|In Memory of
GEORGE WILLIAM SEARSON
XI Corps Cyclist Battalion - Army Cyclists Corps
Who was Killed in Action on Saturday, 17th August 1918
Plot II Row AA Grave 3
Godewaersvelde British Cemetery, Nord, France
Commemorated in Perpetuity
by the Commonwealth War Graves Commission
Remembered with Honour
Godewaersvelde British Cemetery, Nord, France1
George William Searson was born in Beeston, Notts in June 18972, the youngest of two surviving children, both sons, of George Searson b. 1846, Sutton-in-Ashfield Notts), a framework knitter, and Hannah Elizabeth, his wife (née
Maltby, b. 1854, Chilwell, Notts). His parents had married in 1879 and had lived for a while in Sutton-in-Ashfield amongst the wider Searson family in that area, and it was there that James, their elder son, was born. By 1891, the family had moved to
Beeston where they were living at 3 Church Lane, Nottingham 3 with Hannah helping with what were likely to be meagre family finances by working as a lace winder. Some time after George William was born in 1897, George senior died leaving his widow
with a young family to support. In 1901, they were still at the Church Lane address with Hannah earning what she could by mending lace at home. James, then 16, had found work as a fitter's labourer in an iron foundry 4. For a time, this would have helped with
the family finances, at least up to his marriage in 1905 following which he moved to Bedworth, Warwickshire, where he worked as a coal miner. By 1911, Hannah and George William were still living at 3 Church Lane with Hannah working as a charwoman and George
William, aged 13, having started work as a paper bailer5. Life could not have been easy
By the outbreak of war in August 1915, George William had found work in the lace trade and he and his mother had moved to live at 6 Willoughby Street, Beeston6. Although he was not yet old enough for service abroad, in November 1915 he enlisted for a term of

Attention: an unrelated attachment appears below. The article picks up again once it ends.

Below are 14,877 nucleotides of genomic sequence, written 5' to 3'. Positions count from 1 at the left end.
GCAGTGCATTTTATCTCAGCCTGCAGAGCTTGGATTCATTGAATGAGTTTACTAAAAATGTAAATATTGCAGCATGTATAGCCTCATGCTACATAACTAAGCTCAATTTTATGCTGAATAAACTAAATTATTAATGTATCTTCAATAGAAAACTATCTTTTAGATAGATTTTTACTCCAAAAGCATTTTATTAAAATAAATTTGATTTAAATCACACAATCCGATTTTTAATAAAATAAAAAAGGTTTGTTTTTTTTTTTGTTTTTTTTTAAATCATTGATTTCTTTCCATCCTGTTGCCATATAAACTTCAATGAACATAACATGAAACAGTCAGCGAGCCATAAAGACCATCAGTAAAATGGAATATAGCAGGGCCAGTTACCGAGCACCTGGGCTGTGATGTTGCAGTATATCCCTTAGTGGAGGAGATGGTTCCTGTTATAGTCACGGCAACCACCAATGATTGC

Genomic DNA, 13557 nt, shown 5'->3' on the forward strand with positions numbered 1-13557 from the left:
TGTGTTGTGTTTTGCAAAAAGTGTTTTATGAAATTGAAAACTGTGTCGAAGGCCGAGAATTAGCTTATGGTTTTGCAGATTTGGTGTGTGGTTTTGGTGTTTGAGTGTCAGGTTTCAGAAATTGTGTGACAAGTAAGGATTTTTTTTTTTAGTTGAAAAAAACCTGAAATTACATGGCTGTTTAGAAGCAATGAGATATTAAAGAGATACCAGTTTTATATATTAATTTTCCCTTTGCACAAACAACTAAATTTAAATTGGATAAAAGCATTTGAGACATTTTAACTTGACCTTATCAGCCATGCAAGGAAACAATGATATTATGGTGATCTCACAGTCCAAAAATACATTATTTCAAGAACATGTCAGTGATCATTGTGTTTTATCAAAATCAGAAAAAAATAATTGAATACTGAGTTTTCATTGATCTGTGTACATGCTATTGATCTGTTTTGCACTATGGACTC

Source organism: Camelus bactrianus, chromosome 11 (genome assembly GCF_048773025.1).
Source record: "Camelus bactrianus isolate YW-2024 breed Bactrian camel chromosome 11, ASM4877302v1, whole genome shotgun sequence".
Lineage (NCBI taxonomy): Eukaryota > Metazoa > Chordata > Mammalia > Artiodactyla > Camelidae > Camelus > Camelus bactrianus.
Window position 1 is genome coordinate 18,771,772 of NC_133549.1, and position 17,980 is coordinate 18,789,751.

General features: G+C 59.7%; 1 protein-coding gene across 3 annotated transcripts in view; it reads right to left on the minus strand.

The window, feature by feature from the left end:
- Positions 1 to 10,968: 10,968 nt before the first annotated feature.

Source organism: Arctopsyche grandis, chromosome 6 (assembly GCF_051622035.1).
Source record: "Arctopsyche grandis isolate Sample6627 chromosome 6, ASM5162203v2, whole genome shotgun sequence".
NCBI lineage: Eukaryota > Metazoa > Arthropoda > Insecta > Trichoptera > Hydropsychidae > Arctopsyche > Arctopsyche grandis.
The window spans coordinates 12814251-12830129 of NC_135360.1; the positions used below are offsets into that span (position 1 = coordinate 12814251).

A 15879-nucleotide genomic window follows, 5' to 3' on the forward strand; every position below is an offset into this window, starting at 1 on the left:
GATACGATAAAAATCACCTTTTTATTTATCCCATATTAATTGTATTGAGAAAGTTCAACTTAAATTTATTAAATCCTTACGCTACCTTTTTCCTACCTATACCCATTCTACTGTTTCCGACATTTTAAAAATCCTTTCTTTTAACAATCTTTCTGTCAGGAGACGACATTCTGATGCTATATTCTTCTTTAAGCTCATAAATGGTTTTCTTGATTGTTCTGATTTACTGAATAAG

four years with the Territorial Force with an obligation, when old enough, to serve abroad if required to do so7. He joined the Army Cyclist Corps, which had been formed in November 1914 to encompass the various units that had been formed as components of each Army
Division8. They were equipped with folding bicycles and were armed with standard rifles. At the beginning of November 1916, having completed his initial training with 3/1st North Midlands Division Cyclist Corps, he became a regular soldier, part of a reorganised
Cyclist Corps, now with the units were withdrawn from the divisions and attached to each corps headquarters, he was posted to 59th Corps. Now over 18, and eligible for overseas duty, he embarked for France, reaching Rouen on 20 July 1917. Although the Army Cyclist Corps' primary
role was reconnaissance and message taking, they were engaged for much of the time in miscellaneous tasks in support of the front line forces - including trench digging and repairing, carrying stores, laying wire, constructing dugouts and escorting prisoners. Their
mobility was utilised wherever possible but mud, as ever, was often a problem.
After a few days at the Base Depot, Private Searson was posted to 10th Cyclist Battalion Army Cyclist Corps to carry out this range of activities in support of the front line units of X Corps, rather than being committed to front line action. Although we do not have
any detail of these activities, it seems likely that the Corps played its usual part in the Third Battle of Ypres (known as the Battle of Passchendaele). In appears that it was in March or April 1918 that Private Searson was transferred to 11th Cyclist Battalion Army Cyclist Corps. The